Saturday, 7 December 2013

Creating Character Dynamics – Part 1


This isn’t about creating dynamic characters, but rather how writers create character dynamics.
In other words, it’s the way characters work with and against each other within the story. It’s the dynamics of characters and their relationships with each other that interest the reader and keep them engaged.

It’s about setting up the conflicts with and between characters; it’s about ways that characters actually interact with each other, their actions and reactions, their thoughts and emotions. It’s about ways of bringing the characters to life for your reader through in-depth characterisation.
But how do you get your characters to spark off one another in the first place?  How do you get them to simmer together, for instance, or to antagonise each other or fight one another? 

Writers should first understand the mechanics of character dynamics if they want to create it within their stories. A writer has to enable the subtle undercurrents of complex character relationships to affect their personalities in such a way that it impacts on their actions and emotions and what they say to each other.
But how does a writer achieve that?

The answer to that lies in real life. Some people easily ‘click or gel’ with other people, even those they have only just met. There is affinity. Their personalities complement each other; they may share the same traits or interests, they may form an instant bond etc.  It directly affects our personalities when we’re with such people; we generally have a positive and happy outlook, we’re at ease with them. 
Conversely, there are also people we simply cannot get along with. Personalities ‘clash’, because there is zero affinity or interest. This has a negative effect on our personality, and generally we’re unhappy with these people and feel uncomfortable in their presence.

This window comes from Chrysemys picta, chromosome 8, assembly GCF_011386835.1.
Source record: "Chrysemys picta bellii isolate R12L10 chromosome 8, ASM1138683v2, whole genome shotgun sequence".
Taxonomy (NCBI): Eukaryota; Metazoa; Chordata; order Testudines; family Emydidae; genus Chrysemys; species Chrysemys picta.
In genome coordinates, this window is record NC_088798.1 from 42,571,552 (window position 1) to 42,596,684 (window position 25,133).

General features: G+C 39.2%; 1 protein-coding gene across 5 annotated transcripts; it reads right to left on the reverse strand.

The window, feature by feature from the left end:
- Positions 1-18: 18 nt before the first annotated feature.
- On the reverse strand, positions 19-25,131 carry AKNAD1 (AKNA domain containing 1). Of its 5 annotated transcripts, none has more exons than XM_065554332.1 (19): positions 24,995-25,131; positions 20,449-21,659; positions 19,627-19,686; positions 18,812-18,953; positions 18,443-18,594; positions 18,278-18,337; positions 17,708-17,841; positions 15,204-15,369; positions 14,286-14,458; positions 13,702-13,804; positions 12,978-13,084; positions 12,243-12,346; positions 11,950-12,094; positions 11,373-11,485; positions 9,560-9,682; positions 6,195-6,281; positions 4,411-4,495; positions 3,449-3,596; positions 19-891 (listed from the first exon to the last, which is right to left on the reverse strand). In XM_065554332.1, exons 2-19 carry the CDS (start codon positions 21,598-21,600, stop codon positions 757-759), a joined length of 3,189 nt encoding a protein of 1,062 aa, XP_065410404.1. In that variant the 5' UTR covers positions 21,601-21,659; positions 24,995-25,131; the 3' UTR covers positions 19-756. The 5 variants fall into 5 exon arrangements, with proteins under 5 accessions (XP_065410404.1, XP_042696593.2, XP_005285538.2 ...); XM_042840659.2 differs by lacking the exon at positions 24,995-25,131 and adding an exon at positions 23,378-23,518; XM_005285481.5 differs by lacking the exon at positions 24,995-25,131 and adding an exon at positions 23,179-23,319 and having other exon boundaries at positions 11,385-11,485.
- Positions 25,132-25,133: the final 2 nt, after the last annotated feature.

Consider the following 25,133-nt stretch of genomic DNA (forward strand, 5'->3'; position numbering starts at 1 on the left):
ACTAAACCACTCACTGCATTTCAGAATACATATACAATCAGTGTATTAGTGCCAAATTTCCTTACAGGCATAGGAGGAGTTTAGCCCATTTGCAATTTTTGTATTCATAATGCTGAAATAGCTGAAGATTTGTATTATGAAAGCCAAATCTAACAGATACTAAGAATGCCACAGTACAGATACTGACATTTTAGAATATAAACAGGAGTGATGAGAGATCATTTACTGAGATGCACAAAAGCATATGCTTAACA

The same is true for fiction, and that’s what creates the working dynamics between characters. Think about how you act, react and behave with people, whether friends, family or people you don’t like, think about what you say to them.
Not all people will agree. Not all people will get along – this is where conflict plays an important role within character dynamics, whether in real life of fiction.

The high and low points that you create in your stories will directly affect how characters behave with each other.
Here’s a simple example: you have a group of characters caught up in a disaster. (It could be a fire, a storm, an earthquake…anything). The thread of the story already dictates they must act together to help each other survive because of the environment they’re in. It also creates the perfect cauldron of conflict because not every character will agree, not every character will like each other. One will think he’s better than another. One will be more frightened than the others and so on.

Already there is tension and conflict, which will create arguments and clashes. The environment is adding to that tension. Emotions will be high. The characters will each act and react differently.
In simple terms, a character’s responses to various conflicts – their thoughts, emotions, actions and reactions, their behaviours – have a direct impact on those around them.  This is what character dynamics is about.

It’s these underlying forces which create interest, tone and atmosphere for readers, because they are sharing everything that goes on with each character.
In fact, they are sharing the character dynamics that you, as a writer, have created for them.

Next week: Creating Character Dynamics Part 2.

2 comments:

  1. I found this article incredibly interesting and helpful. I'm currently writing a study on character dynamics and stumbled upon this by chance. Thank you for the wonderful advice!

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